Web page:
Harmony Review

From the moment you visit Harmony’s site, you are promised that you can “enjoy building websites again.” The graphics are relaxing and welcoming, and the site fits a great deal of information on the first page without being confusing or looking cluttered. Harmony is very clear about its selling points, all of which are real — not basic services masquerading as special benefits. It’s certainly enough to make one want to dig deeper into what Harmony has to offer.

Ease of Use

The first thing you’ll notice when you sign up is that you’re offered three choices of what to do next. You can go to Harmony 101, where a series of tutorials and documents are available to teach you how to use the system. If you’d rather learn by viewing examples, you can choose to view sample sites with explanations of what everything is. Finally, you have the option of skipping the tutorials and jumping right into making your own site. How is it possible that no other web builder has thought that people learn differently? This is nothing short of brilliant in its simplicity and should be a model for other website builders.

It might be best to use one of the teaching options, as the actual builder is, unfortunately, not very good. It’s not particularly intuitive, nor is it easy to use. Options are hidden under submenus of submenus, and the ubiquitous loading screens and poor response time for various links is atrocious and frustrating. Providing numerous learning methods is an excellent idea, but it shouldn’t be because the system is absolutely impenetrable without them.


Even after you become familiar with how it all works, the building process still leaves a lot to be desired. The system is too slow, so you end up having to deal with lagging reactions to almost anything you do. This is not only irritating, but also results in the expenditure of additional time and effort to fix mistakes caused by misplacement. Not only is the system slow, it’s difficult to tell whether something you clicked on isn’t responding or if it isn’t meant to respond at all. This is because there is no indication as to whether a button is temporarily unavailable or why it might not be available at all.

The contradictory instructions are also a problem. For example, there are times when you’re told to “click or drag” something from a menu to place it on a page. However, dragging often does nothing. Same applies to clicking. You’re left to guess what will work and whether you chose wrong or whether the builder hasn’t caught up yet.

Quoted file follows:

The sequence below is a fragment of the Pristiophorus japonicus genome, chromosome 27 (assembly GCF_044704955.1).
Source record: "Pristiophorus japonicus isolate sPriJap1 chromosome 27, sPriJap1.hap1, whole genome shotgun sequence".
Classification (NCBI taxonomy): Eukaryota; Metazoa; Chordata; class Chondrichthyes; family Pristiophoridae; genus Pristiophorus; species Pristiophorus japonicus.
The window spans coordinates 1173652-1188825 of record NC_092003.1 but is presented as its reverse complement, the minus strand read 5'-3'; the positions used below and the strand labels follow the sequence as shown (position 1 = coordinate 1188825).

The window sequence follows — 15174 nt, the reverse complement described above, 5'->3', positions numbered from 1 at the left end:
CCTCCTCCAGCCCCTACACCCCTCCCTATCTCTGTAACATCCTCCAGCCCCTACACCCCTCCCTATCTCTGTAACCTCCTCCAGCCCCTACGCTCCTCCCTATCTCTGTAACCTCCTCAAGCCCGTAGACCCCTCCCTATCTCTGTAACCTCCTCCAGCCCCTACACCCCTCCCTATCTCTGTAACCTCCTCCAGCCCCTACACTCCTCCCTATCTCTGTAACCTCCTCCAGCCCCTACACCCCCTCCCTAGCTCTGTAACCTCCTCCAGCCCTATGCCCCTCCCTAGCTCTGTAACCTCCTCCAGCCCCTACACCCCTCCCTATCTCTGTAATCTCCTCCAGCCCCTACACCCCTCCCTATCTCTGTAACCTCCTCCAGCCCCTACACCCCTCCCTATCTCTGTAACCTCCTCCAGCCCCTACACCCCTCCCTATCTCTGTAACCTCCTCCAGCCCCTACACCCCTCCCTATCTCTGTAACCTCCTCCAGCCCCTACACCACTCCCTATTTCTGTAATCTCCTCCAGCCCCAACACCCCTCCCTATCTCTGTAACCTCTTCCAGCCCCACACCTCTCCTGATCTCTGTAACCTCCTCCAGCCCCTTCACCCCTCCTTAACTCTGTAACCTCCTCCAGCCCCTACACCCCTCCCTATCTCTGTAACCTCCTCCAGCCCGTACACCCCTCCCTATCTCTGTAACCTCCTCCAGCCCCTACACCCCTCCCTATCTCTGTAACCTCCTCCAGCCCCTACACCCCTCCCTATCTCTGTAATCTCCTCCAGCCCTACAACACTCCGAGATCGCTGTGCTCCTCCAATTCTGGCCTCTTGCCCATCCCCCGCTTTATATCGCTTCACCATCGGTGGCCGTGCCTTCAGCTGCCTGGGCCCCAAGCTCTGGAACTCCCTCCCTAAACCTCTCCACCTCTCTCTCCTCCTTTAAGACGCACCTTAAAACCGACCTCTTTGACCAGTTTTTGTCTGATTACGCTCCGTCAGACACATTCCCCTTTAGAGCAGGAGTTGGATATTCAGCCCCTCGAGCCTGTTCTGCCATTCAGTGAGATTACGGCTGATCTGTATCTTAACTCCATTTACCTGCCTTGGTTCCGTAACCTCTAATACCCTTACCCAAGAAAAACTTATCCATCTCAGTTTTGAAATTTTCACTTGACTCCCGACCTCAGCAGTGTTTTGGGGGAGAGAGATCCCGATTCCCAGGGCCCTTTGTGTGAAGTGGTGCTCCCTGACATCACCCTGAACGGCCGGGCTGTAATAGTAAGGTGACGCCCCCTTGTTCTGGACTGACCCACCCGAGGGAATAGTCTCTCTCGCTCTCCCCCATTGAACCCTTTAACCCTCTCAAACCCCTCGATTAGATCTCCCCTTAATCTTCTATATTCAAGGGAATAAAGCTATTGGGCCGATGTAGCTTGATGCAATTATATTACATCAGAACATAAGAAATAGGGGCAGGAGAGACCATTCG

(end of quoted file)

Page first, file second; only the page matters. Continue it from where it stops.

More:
Hosting is a fairly nebulous idea. You’re given a sub-domain and presumably a way to get a regular URL attached to it, though it’s not clear where that option is. When you sign up for one of the plans, you’re given storage space but the number of pages, blogs, links and administrators are unlimited. This is a very good thing, as it shows that Harmony is not trying to limit what can be built with the resources available. However, if your traffic gets to a somewhat fuzzy place of being “heavier-than-average,” you might be asked to upgrade plans.


There are no specific marketing-oriented benefits to Harmony. Your best marketing tool is the ability to create almost limitless content on your site to get the attention of search engines. It takes a while, but SEO is the most reliable way to market your website these days.

Customer Support

Harmony’s customer support is much more in line with the company’s image. You can contact  either by the Feedback form inside of the builder or via email. Either way yields basically the same result. After testing with a number of problems at different times of the day, Harmony’s response times were always excellent and the representatives were very helpful. They answered questions, pointed toward supporting documentation without letting that be the only answer, and genuinely seemed to want to make sure the customer is satisfied.


There are five plans offered by Harmony that differ only in the storage space, number of sites you can build and host, and the undefined bandwidth limitations. Otherwise, everything is the same.

$30: Comes with 2 websites and 500MB of storage.
$60: Comes with 5 websites and 2GB of storage.
$110: Comes with 10 websites and 4GB of storage.
$160: Comes with 15 websites and 7GB of storage.
$200: Comes with 20 websites and 10GB of storage.

The Good

• Teaches users how to use the system in multiple ways

• Great customer support

The Bad

• The higher priced plans are a bit high for what you’re getting

And The Ugly

• The builder is at best half-finished and needs to go back to beta in order to be made faster, more intuitive and less buggy




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